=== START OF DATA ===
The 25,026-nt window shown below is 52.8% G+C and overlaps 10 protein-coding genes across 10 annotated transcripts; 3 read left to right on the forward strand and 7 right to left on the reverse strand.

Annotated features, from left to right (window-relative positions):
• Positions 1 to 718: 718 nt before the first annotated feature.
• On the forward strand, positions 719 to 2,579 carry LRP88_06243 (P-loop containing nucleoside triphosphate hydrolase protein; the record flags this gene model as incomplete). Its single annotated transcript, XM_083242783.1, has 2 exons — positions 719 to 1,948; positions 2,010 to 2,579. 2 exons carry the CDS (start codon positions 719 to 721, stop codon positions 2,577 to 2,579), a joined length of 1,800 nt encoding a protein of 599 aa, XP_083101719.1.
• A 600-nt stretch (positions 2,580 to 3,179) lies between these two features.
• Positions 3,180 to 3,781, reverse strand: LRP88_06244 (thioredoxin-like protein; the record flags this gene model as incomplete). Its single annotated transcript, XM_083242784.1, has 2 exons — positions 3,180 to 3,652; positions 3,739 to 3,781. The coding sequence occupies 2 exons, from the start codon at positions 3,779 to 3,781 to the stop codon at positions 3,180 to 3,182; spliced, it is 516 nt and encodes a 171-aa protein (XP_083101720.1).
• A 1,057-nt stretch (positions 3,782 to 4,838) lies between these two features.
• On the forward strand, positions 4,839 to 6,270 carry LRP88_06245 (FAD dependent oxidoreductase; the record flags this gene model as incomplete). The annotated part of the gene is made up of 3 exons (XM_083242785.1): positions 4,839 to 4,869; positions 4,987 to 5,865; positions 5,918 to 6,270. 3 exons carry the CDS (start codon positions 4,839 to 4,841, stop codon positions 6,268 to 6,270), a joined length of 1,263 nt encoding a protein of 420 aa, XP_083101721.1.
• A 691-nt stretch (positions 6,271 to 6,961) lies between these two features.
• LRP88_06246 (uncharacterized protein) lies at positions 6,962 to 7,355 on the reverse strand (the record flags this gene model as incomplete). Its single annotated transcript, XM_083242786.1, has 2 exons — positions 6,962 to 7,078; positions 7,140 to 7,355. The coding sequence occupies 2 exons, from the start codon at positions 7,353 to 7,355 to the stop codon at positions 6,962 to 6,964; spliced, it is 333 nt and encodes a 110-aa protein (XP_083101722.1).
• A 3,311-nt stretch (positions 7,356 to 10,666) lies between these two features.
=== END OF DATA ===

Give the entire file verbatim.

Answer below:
The 25,026-nt window shown below is 52.8% G+C and overlaps 10 protein-coding genes across 10 annotated transcripts; 3 read left to right on the forward strand and 7 right to left on the reverse strand.

Annotated features, from left to right (window-relative positions):
• Positions 1 to 718: 718 nt before the first annotated feature.
• On the forward strand, positions 719 to 2,579 carry LRP88_06243 (P-loop containing nucleoside triphosphate hydrolase protein; the record flags this gene model as incomplete). Its single annotated transcript, XM_083242783.1, has 2 exons — positions 719 to 1,948; positions 2,010 to 2,579. 2 exons carry the CDS (start codon positions 719 to 721, stop codon positions 2,577 to 2,579), a joined length of 1,800 nt encoding a protein of 599 aa, XP_083101719.1.
• A 600-nt stretch (positions 2,580 to 3,179) lies between these two features.
• Positions 3,180 to 3,781, reverse strand: LRP88_06244 (thioredoxin-like protein; the record flags this gene model as incomplete). Its single annotated transcript, XM_083242784.1, has 2 exons — positions 3,180 to 3,652; positions 3,739 to 3,781. The coding sequence occupies 2 exons, from the start codon at positions 3,779 to 3,781 to the stop codon at positions 3,180 to 3,182; spliced, it is 516 nt and encodes a 171-aa protein (XP_083101720.1).
• A 1,057-nt stretch (positions 3,782 to 4,838) lies between these two features.
• On the forward strand, positions 4,839 to 6,270 carry LRP88_06245 (FAD dependent oxidoreductase; the record flags this gene model as incomplete). The annotated part of the gene is made up of 3 exons (XM_083242785.1): positions 4,839 to 4,869; positions 4,987 to 5,865; positions 5,918 to 6,270. 3 exons carry the CDS (start codon positions 4,839 to 4,841, stop codon positions 6,268 to 6,270), a joined length of 1,263 nt encoding a protein of 420 aa, XP_083101721.1.
• A 691-nt stretch (positions 6,271 to 6,961) lies between these two features.
• LRP88_06246 (uncharacterized protein) lies at positions 6,962 to 7,355 on the reverse strand (the record flags this gene model as incomplete). Its single annotated transcript, XM_083242786.1, has 2 exons — positions 6,962 to 7,078; positions 7,140 to 7,355. The coding sequence occupies 2 exons, from the start codon at positions 7,353 to 7,355 to the stop codon at positions 6,962 to 6,964; spliced, it is 333 nt and encodes a 110-aa protein (XP_083101722.1).
• A 3,311-nt stretch (positions 7,356 to 10,666) lies between these two features.